Over the last century, the search for human ancestors has spanned four continents and resulted in the discovery of hundreds of fossils. While most of these discoveries live quietly in museums, there are a few that have become world-renowned celebrity personas. In Seven Skeletons, historian of science Lydia Pyne explores how seven such famous fossils of our ancestors have the social cachet they enjoy today. Drawing from archives, museums, and interviews, Pyne builds a cultural history for each celebrity fossil. These seven include the three-foot tall "hobbit" from Flores, the Neanderthal of La Chapelle, the Taung Child, the Piltdown Man hoax, Peking Man, Australopithecus sediba, and Lucy-all vivid examples of how discoveries of our ancestors have been received, remembered, and immortalized. With wit and insight, Pyne brings to life each fossil: how it is described, put on display, and shared among scientific communities and the broader public. This fascinating, endlessly entertaining book puts the impact of paleoanthropology into new context, a reminder of how our past as a species continues to affect, in astounding ways, our present culture and imagination.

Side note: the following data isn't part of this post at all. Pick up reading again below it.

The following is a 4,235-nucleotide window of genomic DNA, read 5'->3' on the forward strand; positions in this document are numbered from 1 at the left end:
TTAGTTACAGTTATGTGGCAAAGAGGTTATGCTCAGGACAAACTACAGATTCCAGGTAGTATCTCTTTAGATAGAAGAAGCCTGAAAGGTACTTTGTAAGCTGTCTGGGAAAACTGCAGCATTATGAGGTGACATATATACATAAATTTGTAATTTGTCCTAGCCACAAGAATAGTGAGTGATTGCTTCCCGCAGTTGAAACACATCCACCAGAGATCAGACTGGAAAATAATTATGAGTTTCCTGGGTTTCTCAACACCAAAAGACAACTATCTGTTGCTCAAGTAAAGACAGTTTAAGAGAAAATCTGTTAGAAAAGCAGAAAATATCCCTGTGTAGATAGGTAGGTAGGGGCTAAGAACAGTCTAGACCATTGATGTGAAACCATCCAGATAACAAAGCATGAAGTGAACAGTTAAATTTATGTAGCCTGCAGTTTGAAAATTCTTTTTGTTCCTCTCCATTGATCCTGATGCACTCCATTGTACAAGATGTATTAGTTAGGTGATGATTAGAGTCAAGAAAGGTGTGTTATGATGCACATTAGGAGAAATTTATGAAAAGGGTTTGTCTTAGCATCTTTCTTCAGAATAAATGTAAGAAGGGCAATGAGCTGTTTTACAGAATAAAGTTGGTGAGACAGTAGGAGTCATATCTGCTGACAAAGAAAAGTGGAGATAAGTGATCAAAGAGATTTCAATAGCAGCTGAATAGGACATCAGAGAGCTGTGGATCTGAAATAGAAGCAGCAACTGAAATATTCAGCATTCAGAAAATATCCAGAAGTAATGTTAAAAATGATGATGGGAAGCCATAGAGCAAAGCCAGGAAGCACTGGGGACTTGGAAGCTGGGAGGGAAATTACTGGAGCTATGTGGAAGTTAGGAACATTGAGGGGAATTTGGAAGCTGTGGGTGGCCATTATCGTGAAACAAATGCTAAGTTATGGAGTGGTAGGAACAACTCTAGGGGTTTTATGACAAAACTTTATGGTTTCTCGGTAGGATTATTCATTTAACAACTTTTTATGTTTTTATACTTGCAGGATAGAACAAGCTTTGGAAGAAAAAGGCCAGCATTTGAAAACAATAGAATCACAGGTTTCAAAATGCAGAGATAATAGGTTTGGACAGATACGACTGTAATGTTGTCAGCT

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Lydia Pyne has a PhD in history and philosophy of science from Arizona State University. She has published articles and essays in the Atlantic, Nautilus, and Public Domain Review, and she is a contributing editor for Appendix: A Journal of Experimental and Narrative History. She lives in Austin, Texas.Excerpt. © Reprinted by permission. All rights reserved.:
***This excerpt is from an advance uncorrected copy proof***
Copyright © 2016 Lydia Pine
“Dad, I found a fossil!”
On August 15, 2008, nine-year-old Matthew Berger tagged along with his father, paleoanthropologist Dr. Lee Berger, on a field project in Malapa Nature Reserve in northern South Africa. The project was part of efforts to explore and map out known fossil sites and caves in the reserve, about forty kilometers north of Johannesburg. While puttering around the reserve with his dog, Tau, Matthew discovered what he knew to be some kind of fossil sticking out of a dark brown chunk of breccia rock. At first glance, the senior Berger thought that the fossil was simply a piece of a very, very old antelope—a common fossil in the area.